(Caution: stuff below eaten when very hungry.)
A favorite of my labmates for good cheap Indian food.
Notable decor in this smallish order-over-the-counter spot include running Hindi movies (with the requisite colorful glittery dancing and music) and a clock that tells the time in India.
The special curry platter comes in a metal tray (metal dishes and containers are often used by Indians). A satisfying potato-filled pakora made a happy snackable first impression.
The moderate to lightly spicy chicken curry might have seemed slightly flat on first taste and the meat was average, if not a bit tough. But it was not meant to be tasted alone. Let the cool yogurt (raita) rounded off the heat and carry the spice, and allow the gingery and tangy sweetness of the chutneys to pierce the gentle glower of the curry. The flavors just naturally take to one another, blending into a single sensation greater than the sum of its parts. There's no taste of coriander or curry leaves or cardamom or cumin or ginger or yogurt or tomato or sugar or pepper or salt; there's only the taste of curry.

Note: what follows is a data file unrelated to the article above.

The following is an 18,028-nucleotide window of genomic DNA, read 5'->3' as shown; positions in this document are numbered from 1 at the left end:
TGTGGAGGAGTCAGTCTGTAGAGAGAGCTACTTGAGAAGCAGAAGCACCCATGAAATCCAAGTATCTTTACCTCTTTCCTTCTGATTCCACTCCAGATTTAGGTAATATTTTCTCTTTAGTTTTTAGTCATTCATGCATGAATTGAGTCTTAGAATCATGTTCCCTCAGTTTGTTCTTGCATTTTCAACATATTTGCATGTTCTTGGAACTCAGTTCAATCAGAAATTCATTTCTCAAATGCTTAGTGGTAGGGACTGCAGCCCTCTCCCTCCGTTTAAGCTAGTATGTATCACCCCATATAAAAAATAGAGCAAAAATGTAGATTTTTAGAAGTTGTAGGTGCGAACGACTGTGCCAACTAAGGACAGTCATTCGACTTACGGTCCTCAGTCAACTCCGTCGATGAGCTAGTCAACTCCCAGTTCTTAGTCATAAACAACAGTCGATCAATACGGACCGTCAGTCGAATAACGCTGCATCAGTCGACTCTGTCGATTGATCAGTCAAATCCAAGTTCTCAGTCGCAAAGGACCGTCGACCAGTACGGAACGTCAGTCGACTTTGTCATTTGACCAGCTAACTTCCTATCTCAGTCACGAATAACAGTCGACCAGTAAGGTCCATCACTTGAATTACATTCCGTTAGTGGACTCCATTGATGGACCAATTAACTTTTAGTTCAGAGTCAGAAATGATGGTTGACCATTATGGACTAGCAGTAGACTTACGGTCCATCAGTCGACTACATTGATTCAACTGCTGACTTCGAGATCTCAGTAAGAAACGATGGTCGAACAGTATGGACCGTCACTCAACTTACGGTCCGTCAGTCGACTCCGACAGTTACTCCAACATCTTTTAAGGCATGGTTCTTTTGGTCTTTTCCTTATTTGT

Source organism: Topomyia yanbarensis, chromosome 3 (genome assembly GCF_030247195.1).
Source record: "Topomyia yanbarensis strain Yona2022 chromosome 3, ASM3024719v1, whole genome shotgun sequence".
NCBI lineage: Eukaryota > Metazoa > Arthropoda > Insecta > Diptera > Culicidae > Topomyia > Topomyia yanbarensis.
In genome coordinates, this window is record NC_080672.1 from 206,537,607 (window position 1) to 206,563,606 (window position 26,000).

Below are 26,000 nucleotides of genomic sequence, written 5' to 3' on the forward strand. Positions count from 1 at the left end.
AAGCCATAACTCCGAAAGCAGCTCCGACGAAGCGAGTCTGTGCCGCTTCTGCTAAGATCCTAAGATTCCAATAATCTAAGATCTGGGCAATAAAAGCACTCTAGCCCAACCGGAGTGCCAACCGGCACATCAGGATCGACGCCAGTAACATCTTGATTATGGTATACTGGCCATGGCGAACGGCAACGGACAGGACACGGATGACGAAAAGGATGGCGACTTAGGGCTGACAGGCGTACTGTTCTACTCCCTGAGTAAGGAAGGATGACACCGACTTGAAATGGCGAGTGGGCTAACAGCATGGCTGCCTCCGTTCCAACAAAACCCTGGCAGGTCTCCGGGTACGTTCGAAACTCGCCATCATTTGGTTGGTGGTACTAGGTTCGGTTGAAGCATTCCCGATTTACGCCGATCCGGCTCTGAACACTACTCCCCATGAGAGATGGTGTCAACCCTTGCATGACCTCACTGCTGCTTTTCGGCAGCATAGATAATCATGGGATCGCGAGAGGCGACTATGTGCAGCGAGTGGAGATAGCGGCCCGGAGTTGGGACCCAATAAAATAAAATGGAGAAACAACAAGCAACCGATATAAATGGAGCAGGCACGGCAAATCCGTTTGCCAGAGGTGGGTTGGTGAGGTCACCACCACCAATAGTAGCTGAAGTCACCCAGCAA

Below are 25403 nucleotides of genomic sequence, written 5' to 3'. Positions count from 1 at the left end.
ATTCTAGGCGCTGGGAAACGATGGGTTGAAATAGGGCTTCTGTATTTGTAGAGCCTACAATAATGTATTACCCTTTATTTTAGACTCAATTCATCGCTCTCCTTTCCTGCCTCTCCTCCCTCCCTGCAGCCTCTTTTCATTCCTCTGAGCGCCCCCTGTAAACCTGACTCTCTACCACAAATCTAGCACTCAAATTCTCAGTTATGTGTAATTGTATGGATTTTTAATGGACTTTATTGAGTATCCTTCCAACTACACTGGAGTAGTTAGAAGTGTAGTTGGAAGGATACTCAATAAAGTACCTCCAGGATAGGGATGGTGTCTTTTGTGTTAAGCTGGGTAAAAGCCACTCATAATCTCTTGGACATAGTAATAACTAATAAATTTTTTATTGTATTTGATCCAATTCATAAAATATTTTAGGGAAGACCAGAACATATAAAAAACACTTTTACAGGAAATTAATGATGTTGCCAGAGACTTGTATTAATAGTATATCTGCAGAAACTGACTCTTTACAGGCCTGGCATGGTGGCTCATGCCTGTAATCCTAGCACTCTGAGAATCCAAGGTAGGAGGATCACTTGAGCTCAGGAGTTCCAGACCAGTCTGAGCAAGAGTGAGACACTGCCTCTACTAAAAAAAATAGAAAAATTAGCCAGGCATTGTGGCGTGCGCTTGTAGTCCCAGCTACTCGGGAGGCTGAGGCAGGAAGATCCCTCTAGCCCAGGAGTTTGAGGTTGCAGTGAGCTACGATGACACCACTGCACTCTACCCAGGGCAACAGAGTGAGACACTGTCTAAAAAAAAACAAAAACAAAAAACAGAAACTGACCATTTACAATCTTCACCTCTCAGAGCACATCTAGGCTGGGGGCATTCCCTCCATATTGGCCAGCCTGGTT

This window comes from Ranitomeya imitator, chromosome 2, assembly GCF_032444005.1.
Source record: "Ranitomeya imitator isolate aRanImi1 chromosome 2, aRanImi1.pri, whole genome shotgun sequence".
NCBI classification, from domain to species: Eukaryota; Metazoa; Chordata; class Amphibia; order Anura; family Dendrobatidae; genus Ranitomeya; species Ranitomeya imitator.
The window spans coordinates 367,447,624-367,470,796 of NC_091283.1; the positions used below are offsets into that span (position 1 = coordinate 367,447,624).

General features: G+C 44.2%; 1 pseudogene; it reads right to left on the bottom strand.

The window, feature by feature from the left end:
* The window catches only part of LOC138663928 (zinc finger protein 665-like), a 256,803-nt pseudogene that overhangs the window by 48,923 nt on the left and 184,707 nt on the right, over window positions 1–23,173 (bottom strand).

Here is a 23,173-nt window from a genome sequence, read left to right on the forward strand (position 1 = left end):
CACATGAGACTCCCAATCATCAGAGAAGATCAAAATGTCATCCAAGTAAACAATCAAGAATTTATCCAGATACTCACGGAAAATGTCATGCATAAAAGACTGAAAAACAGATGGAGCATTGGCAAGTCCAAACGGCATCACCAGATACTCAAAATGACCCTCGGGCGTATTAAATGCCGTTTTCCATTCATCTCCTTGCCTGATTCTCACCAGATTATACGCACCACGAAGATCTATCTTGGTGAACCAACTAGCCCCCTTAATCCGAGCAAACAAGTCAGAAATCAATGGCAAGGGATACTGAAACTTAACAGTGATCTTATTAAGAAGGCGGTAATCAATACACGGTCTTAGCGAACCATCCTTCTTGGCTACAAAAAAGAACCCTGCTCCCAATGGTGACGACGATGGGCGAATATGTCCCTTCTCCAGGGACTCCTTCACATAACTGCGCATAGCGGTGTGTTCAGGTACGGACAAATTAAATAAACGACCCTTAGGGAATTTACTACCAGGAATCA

Similar goodness with the potato and cauliflower curry -- except that there's also vegetable sweetness there. Chunks of cauliflower are well cooked -- slightly soft, mostly firm and still offering a moderate crunch. Potatoes are good too, with a fried surface for texture and taste.
Fine basmati rice, lightly oiled and excellent wheat flavor in the naans.
A lassi was very pleasantly calibrated to a nice balance of sweet and sour.
I really enjoyed the rasmalai -- a cold dessert of stringy homemade cheese in a bath of sweet cardamom fragrant milk.
Not the zeith of Indian cooking by any means, but still soul-warming and simple. Not the place to look for refinement; hearty food with a street stall bent is what you'll find. I'd definitely drop in once in a while.
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